Johnson v. Grounds et al

Filing 7

ORDER OF DISMISSAL WITH LEAVE TO AMEND (Illston, Susan) (Filed on 4/23/2012)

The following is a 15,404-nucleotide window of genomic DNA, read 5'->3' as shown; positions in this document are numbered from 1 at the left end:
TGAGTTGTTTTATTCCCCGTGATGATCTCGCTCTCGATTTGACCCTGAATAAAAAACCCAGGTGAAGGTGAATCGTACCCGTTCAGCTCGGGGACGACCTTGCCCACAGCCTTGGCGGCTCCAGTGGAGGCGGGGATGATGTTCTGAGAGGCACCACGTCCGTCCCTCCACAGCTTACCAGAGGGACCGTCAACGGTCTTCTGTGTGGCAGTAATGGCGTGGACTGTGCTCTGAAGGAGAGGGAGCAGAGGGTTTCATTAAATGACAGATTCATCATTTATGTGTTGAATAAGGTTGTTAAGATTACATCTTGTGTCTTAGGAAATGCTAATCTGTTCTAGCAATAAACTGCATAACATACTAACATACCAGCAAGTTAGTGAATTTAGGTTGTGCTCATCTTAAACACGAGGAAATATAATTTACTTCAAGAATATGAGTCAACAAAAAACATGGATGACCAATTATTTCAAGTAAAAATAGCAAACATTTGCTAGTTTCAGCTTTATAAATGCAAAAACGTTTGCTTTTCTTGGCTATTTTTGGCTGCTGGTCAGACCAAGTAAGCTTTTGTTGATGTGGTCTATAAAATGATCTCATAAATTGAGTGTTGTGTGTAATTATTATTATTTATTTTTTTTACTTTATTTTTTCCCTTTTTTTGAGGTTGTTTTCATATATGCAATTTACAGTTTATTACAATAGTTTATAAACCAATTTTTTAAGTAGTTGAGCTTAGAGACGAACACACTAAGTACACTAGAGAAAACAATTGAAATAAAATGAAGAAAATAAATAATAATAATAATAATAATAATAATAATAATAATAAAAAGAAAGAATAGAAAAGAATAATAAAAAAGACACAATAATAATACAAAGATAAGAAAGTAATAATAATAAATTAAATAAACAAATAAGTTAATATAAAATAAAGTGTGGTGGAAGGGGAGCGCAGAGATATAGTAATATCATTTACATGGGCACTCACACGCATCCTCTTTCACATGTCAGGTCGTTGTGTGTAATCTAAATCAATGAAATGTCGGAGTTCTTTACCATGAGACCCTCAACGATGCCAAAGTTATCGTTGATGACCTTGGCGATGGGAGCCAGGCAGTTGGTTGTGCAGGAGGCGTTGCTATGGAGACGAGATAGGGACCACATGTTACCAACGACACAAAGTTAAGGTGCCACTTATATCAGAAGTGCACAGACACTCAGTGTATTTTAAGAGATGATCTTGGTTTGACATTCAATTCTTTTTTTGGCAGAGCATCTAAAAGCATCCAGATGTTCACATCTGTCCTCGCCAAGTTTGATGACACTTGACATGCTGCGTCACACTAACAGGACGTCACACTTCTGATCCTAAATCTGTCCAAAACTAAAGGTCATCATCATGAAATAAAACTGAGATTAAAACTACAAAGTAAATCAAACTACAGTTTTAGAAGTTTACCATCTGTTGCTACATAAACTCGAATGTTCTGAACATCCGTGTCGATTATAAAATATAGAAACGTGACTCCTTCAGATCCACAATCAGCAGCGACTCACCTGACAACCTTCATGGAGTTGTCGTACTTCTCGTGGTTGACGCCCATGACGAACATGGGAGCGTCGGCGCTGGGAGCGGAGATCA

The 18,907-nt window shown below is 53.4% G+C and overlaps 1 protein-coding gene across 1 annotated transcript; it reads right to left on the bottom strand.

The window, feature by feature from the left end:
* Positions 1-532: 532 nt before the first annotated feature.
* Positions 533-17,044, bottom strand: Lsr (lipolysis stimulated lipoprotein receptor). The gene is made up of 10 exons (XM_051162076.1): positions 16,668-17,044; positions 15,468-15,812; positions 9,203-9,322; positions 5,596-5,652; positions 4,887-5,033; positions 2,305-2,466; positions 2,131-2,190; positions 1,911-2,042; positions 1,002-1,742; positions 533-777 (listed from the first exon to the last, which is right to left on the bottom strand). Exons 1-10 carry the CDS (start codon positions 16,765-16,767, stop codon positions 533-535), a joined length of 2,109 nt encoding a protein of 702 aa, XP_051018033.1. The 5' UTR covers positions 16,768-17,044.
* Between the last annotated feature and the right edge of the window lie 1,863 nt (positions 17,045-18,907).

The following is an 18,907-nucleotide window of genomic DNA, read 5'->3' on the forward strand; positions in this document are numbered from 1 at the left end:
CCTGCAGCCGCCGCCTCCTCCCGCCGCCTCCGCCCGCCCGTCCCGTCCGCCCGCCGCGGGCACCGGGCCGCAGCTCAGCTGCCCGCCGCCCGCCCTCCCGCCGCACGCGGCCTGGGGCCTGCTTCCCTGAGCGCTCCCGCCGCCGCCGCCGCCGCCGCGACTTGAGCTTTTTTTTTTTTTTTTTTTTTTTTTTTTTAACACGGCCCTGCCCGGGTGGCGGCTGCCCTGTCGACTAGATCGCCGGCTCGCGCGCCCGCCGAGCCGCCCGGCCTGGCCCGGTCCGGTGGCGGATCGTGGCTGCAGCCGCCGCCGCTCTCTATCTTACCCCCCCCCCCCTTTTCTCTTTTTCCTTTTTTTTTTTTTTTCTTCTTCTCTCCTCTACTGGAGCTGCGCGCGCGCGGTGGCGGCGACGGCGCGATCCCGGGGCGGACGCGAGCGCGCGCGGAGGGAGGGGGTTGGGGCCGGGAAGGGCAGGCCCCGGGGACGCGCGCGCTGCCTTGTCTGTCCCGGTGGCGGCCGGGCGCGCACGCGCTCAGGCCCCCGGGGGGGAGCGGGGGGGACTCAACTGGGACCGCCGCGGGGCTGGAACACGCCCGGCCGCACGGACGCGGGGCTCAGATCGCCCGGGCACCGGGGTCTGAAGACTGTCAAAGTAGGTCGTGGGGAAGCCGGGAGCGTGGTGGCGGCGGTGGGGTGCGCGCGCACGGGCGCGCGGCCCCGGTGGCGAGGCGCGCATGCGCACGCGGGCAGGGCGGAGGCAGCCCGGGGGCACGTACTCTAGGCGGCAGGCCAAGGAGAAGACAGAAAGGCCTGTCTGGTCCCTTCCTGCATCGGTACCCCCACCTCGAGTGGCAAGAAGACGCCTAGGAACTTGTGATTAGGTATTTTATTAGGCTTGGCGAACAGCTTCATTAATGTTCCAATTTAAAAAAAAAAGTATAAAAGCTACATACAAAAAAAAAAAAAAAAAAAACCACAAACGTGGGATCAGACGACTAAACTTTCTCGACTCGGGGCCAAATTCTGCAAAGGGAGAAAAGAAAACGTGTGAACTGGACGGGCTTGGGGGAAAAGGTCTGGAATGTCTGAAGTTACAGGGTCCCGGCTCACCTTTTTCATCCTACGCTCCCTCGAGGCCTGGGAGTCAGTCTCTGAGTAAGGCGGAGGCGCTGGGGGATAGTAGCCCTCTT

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1 2 3 4 5 UNITED STATES DISTRICT COURT 6 NORTHERN DISTRICT OF CALIFORNIA 7 8 WILLIAM JOHNSON, 9 United States District Court For the Northern District of California 10 11 12 No. C 11-6693 SI (pr) Plaintiff, ORDER OF DISMISSAL WITH LEAVE TO AMEND v. RANDY GROUNDS, Warden; et al., Defendants. / 13 14 INTRODUCTION 15 William Johnson, an inmate at the Correctional Training Facility in Soledad, filed a pro 16 se civil rights action under 42 U.S.C. § 1983. His complaint is now before the court for review 17 under 28 U.S.C. § 1915A. 18 19 BACKGROUND 20 In his complaint, Johnson alleges the following about the response of prison medical staff 21 to his medical needs: Johnson is a diabetic who has peripheral neuropathy, for which he was 22 prescribed a medication called gabapentin. He took gabapentin for about ten years. On April 23 4, 2011, he was informed that the gabapentin prescription had been stopped. 24 examined by a doctor before the gabapentin prescription was stopped. Johnson informed 25 medical staff that he could not take Tylenol or Motrin, and was allergic to all other "inhibitors." 26 Docket # 1, p. 8. Johnson submitted health care services request forms (known as CDC-7362 27 forms), asking to see a doctor, asking that the gabapentin be started again, and complaining of 28 He was not 1 his pain and resulting sleep difficulties. Johnson also filed inmate appeals. A second level 2 response to his inmate appeal stated that Dr. Sepulveda had reviewed his medical files. "Dr. 3 Sepulveda determined that Gabapentin does not have a good medical indication for treatment 4 of neuropathy. Therefore, it was removed [from] CDCR formulary per Pharmacy and Therapy 5 Committee. Plaintiff's inmate appeal was denied." Docket # 1, p. 8. 6 7 In his complaint, Johnson requests damages, as well as declaratory and injunctive relief. See id. at 10. 8 9 United States District Court For the Northern District of California 10 DISCUSSION A. Review of the Complaint 11 A federal court must engage in a preliminary screening of any case in which a prisoner 12 seeks redress from a governmental entity or officer or employee of a governmental entity. 13 See 28 U.S.C. § 1915A(a). In its review the court must identify any cognizable claims, and 14 dismiss any claims which are frivolous, malicious, fail to state a claim upon which relief may 15 be granted, or seek monetary relief from a defendant who is immune from such relief. See id. 16 at § 1915A(b). Pro se pleadings must be liberally construed. See Balistreri v. Pacifica Police 17 Dep't, 901 F.2d 696, 699 (9th Cir. 1990). 18 To state a claim under 42 U.S.C. § 1983, a plaintiff must allege two elements: (1) that 19 a right secured by the Constitution or laws of the United States was violated and (2) that the 20 violation was committed by a person acting under the color of state law. See West v. Atkins, 487 21 U.S. 42, 48 (1988). 22 Deliberate indifference to a prisoner’s serious medical needs amounts to the cruel and 23 unusual punishment prohibited by the Eighth Amendment. Estelle v. Gamble, 429 U.S. 97, 104 24 (1976). A prison official violates the Eighth Amendment only when two requirements are met: 25 (1) the deprivation alleged is, objectively, sufficiently serious, and (2) the official is, 26 subjectively, deliberately indifferent to the inmate’s health or safety. See Farmer v. Brennan, 27 511 U.S. 825, 834 (1994). 28 Liberally construed, the complaint states a § 1983 claim against Dr. Sepulveda for 2 1 deliberate indifference to Johnson's serious medical needs. Dr. Sepulveda allegedly made the 2 decision to discontinue the gabapentin that had been prescribed for Johnson for about a decade. 3 The complaint does not, however, state a § 1983 claim against any of the other 4 defendants. Nurse Gultia and nurse Hart are listed as defendants, but there are no allegations 5 that either of them had anything to do with Johnson's medical care. Johnson also named prison 6 chief executive officer Ellis, but there are no allegations that he had anything to do with 7 Johnson's medical care. And Johnson named warden Grounds as a defendant, but he alleged 8 only that the warden was legally responsible for the operation of the prison and the welfare of 9 inmates at the prison – allegations that are not sufficient to state a claim against the warden. United States District Court For the Northern District of California 10 Docket # 1, p. 6. He has not stated a claim against any of those four defendants. 11 In his amended complaint, Johnson must allege facts showing the basis for liability for 12 each individual defendant he proposes to hold liable. He should not refer to them as a group 13 (e.g. "the defendants"); rather, he should identify each involved defendant by name and link each 14 of them to his claim by explaining what each defendant did or failed to do that caused a violation 15 of his constitutional rights. See Leer v. Murphy, 844 F.2d 628, 634 (9th Cir. 1988) (liability may 16 be imposed on individual defendant under § 1983 only if plaintiff can show that defendant 17 proximately caused deprivation of federally protected right); Taylor v. List, 880 F.2d 1040, 1045 18 (9th Cir. 1989). Johnson is cautioned that there is no respondeat superior liability under § 1983, 19 i.e. no liability under the theory that one is responsible for the actions or omissions of an 20 employee. See Board of Cty. Comm'rs. of Bryan Cty. v. Brown, 520 U.S. 397, 403 (1997). As 21 to supervisors, a supervisor may be liable under section 1983 upon a showing of (1) personal 22 involvement in the constitutional deprivation or (2) a sufficient causal connection between the 23 supervisor's wrongful conduct and the constitutional violation. Redman v. County of San Diego, 24 942 F.2d 1435, 1446 (9th Cir. 1991) (en banc); see also Preschooler II v. Davis, 479 F.3d 1175, 25 1183 (9th Cir. 2007). 26 / / / 27 / / / 28 3 1 B. Request for TRO and Preliminary Injunction Federal Rule of Civil Procedure 65 sets forth the procedure for issuance of a preliminary 3 injunction or temporary restraining order ("TRO"). Prior to granting a preliminary injunction, 4 notice to the adverse party is required. See Fed. R. Civ. P. 65(a)(1). Therefore, a motion for 5 preliminary injunction cannot be decided until the parties to the action are served. See Zepeda 6 v. INS, 753 F.2d 719, 727 (9th Cir. 1983).1 A TRO may be granted without written or oral notice 7 to the adverse party or that party's attorney only if: (1) it clearly appears from specific facts 8 shown by affidavit or by the verified complaint that immediate and irreparable injury, loss or 9 damage will result to the applicant before the adverse party or the party's attorney can be heard 10 United States District Court For the Northern District of California 2 in opposition, and (2) the applicant's attorney certifies in writing the efforts, if any, which have 11 been made to give notice and the reasons supporting the claim that notice should not be required. 12 See Fed. R. Civ. P. 65(b). The standard for issuing a TRO is similar to that required for a 13 preliminary injunction. See Los Angeles Unified Sch. Dist. v. United States Dist. Court, 650 F.2d 14 1004, 1008 (9th Cir. 1981) (Ferguson, J., dissenting). 15 Johnson has filed a request for an expedited hearing, a temporary restraining order and 16 a preliminary injunction. (Docket # 3.) The request is DENIED. It is unnecessary to hold an 17 expedited hearing because the substantive standards for a TRO and preliminary injunction have 18 not been satisfied.2 19 The evidence in the record indicates that it is unlikely that Johnson will succeed on the 20 21 22 23 24 25 26 27 28 1 “A plaintiff seeking a preliminary injunction must establish that he is likely to succeed on the merits, that he is likely to suffer irreparable harm in the absence of preliminary relief, that the balance of equities tips in his favor, and that an injunction is in the public interest.” Winter v. Natural Resources Defense Council, Inc., 555 U.S. 7, 20 (2008). Winter did not, however, completely reject the validity of the sliding scale approach to preliminary injunctions. Alliance for the Wild Rockies v. Cottrell, 632 F.3d 1127, 1134 (9th Cir. 2011). Under the “sliding scale” approach used in the Ninth Circuit – also dubbed the “serious question” test in Alliance for Wild Rockies -- “the elements of the preliminary injunction test are balanced, so that a stronger showing of one element may offset a weaker showing of another.” Id. at 1131. Thus, even after Winter, “serious questions going to the merits and a hardship balance that tips sharply toward the plaintiff can support issuance of an injunction, assuming the other two elements of the Winter test are also met.” Id. at 1132 (citations and internal quotation marks omitted). 2 A preliminary injunction cannot be granted for the separate procedural reason that the opponent has not been served with process and has not received notice. 4 merits. The "deliberate indifference" element of an Eighth Amendment claim is difficult to 2 satisfy, as it requires proof that a defendant know of and disregard a substantial risk of serious 3 harm to inmate health. See Farmer, 511 U.S. at 837. The official must both know of “facts from 4 which the inference could be drawn” that an excessive risk of harm exists, and he or she must 5 actually draw that inference. Id. The evidence suggests that the decision to stop the gabapentin 6 was a considered one, rather than an arbitrary one, as the gabapentin was removed from the 7 formulary by a committee decision allegedly because the gabapentin was determined not to have 8 a good medical indication for treatment of neuropathy. Moreover, although the gabapentin was 9 stopped, the medication list attached to the complaint indicates that Johnson's dosage of 10 United States District Court For the Northern District of California 1 gabapentin was tapered off rather than abruptly stopped. See Docket # 1, pp. 33-34.3 Johnson 11 apparently was prescribed another medication for his pain. He states that he recently was 12 prescribed nortriptyline, and that provides him "some relief from the numbness, burning feeling 13 in his legs," although he continues to have discomfort. Docket # 3, p. 3. A mere difference of 14 opinion as to which medically acceptable course of treatment should be followed does not 15 establish deliberate indifference. See Sanchez v. Vild, 891 F.2d 240, 242 (9th Cir. 1989). Where 16 doctors have chosen one course of action and a prisoner-plaintiff contends that they should have 17 chosen another course of action, the plaintiff “must show that the course of treatment the doctors 18 chose was medically unacceptable under the circumstances, . . . and the plaintiff must show that 19 they chose this course in conscious disregard of an excessive risk to plaintiff’s health.” Jackson 20 v. McIntosh, 90 F.3d 330, 332 (9th Cir. 1996) (internal citations omitted). The record now 21 before the court indicates that the gabapentin was stopped because CDCR medical care decision- 22 makers chose to take gabapentin off the formulary for medical reasons and not due to a prison 23 official's deliberate indifference to Johnson's pain. Johnson has fallen far short of showing a 24 likelihood of success on a claim that prison officials acted with deliberate indifference in 25 stopping the gabapentin. This is not to say that Johnson has zero chance of succeeding in this 26 27 3 The medication list shows a plan to taper the dosage of gabapentin. The medication list is of limited value otherwise, however, as it appears to be parts of two different documents. 28 Exhibit E to the complaint is indicated to be an 8-page document, but only four pages have been provided, and the two pages identified as "Page 4"have different printed text on them. 5 1 action; it may be that, during the course of the litigation, Johnson can develop evidence that the 2 discontinuance of the gabapentin was medically unacceptable and done in conscious disregard 3 of an excessive risk to his health and therefore prevail on his Eighth Amendment claim. As of 4 today, however, the record does not show a likelihood of success. Where the court concludes 5 the movant has failed to show a likelihood of success on the merits, the court, in its discretion, 6 need not consider whether the movant would suffer irreparable injury. Guzman v. Shewry, 552 7 F.3d 941, 948 (9th Cir. 2009). 8 9 CONCLUSION United States District Court For the Northern District of California 10 For the foregoing reasons, the complaint is dismissed with leave to amend. The amended 11 complaint must be filed no later than May 31, 2012, and must include the caption and civil case 12 number used in this order and the words AMENDED COMPLAINT on the first page. Plaintiff 13 is cautioned that his amended complaint must be a complete statement of his claims and will 14 supersede existing pleadings. See London v. Coopers & Lybrand, 644 F.2d 811, 814 (9th Cir. 15 1981) ("a plaintiff waives all causes of action alleged in the original complaint which are not 16 alleged in the amended complaint.") Therefore, if he files an amended complaint, plaintiff 17 should repeat the allegations against defendant Sepulveda, as well as curing the defects with 18 regard to the other defendants. Failure to file the amended complaint by the deadline will result 19 in the dismissal of the action as to all defendants except defendant Sepulveda. 20 21 IT IS SO ORDERED. Dated: April 23, 2012 _______________________ SUSAN ILLSTON United States District Judge 22 23 24 25 26 27 28 6